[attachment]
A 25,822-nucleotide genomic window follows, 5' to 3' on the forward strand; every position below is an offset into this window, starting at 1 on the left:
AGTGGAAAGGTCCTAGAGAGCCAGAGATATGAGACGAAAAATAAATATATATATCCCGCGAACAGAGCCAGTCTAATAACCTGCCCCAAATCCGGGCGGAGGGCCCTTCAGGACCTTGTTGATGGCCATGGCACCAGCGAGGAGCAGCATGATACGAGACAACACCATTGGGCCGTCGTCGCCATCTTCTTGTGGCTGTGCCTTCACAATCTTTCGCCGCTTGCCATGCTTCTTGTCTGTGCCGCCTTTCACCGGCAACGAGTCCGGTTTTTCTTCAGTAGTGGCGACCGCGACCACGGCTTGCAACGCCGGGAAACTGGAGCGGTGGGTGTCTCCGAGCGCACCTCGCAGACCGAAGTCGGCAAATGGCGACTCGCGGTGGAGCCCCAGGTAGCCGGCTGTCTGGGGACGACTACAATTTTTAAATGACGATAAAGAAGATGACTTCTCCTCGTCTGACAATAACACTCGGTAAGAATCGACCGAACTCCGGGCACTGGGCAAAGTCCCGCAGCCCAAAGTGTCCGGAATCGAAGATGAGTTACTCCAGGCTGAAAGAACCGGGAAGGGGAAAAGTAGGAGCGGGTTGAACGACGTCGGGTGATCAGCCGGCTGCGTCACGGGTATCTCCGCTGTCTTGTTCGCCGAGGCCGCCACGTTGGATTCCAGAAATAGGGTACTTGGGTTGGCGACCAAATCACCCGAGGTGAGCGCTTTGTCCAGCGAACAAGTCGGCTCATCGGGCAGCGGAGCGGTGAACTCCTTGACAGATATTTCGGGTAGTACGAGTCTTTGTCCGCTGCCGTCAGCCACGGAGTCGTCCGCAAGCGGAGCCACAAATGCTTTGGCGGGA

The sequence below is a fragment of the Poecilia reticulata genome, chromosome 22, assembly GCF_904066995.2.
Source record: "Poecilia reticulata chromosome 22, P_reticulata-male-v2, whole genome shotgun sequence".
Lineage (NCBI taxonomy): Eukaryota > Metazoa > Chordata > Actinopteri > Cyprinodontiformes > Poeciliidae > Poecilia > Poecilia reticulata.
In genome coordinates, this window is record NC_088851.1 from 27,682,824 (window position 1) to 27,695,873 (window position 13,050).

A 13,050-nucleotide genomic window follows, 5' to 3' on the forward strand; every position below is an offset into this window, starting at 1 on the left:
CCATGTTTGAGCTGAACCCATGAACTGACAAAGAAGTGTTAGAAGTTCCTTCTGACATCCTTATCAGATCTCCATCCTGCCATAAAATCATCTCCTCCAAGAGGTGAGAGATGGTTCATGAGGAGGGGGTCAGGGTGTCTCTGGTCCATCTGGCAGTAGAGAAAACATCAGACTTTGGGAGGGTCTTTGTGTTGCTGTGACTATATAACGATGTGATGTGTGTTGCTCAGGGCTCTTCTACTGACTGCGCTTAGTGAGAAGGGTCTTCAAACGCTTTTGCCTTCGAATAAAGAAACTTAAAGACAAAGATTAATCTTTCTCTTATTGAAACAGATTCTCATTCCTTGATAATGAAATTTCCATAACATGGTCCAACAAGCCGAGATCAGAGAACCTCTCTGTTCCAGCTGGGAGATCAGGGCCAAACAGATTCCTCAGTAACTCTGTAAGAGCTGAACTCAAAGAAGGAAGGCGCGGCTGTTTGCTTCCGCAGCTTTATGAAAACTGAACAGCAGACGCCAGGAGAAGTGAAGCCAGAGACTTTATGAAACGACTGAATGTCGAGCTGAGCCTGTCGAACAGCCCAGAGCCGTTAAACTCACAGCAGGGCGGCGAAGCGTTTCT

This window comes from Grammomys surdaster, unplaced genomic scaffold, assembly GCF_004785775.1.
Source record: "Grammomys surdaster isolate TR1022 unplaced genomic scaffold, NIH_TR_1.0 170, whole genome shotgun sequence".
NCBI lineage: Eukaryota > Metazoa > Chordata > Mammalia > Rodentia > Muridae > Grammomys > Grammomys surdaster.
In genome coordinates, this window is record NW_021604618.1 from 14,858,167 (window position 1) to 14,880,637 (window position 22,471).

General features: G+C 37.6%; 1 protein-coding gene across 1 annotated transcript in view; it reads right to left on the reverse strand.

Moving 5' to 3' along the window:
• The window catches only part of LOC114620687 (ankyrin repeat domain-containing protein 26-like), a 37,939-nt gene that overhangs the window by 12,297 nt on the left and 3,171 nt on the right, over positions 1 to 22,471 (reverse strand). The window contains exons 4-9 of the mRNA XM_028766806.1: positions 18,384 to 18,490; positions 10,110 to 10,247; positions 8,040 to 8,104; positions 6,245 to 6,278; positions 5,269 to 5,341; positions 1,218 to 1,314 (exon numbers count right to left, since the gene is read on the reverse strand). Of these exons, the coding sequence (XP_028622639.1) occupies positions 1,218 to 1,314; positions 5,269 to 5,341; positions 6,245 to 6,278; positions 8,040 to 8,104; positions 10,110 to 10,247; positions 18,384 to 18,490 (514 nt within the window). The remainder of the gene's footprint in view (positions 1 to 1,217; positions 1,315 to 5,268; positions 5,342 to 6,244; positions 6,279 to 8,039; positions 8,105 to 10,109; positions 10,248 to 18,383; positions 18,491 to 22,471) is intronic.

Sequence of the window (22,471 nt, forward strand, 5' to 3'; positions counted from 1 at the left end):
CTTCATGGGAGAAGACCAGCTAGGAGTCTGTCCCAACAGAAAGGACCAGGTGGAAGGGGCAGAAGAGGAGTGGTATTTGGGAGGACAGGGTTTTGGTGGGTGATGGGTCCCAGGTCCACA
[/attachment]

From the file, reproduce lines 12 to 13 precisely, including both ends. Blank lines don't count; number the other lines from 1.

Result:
In genome coordinates, this window is record NW_021604618.1 from 14,858,167 (window position 1) to 14,880,637 (window position 22,471).

General features: G+C 37.6%; 1 protein-coding gene across 1 annotated transcript in view; it reads right to left on the reverse strand.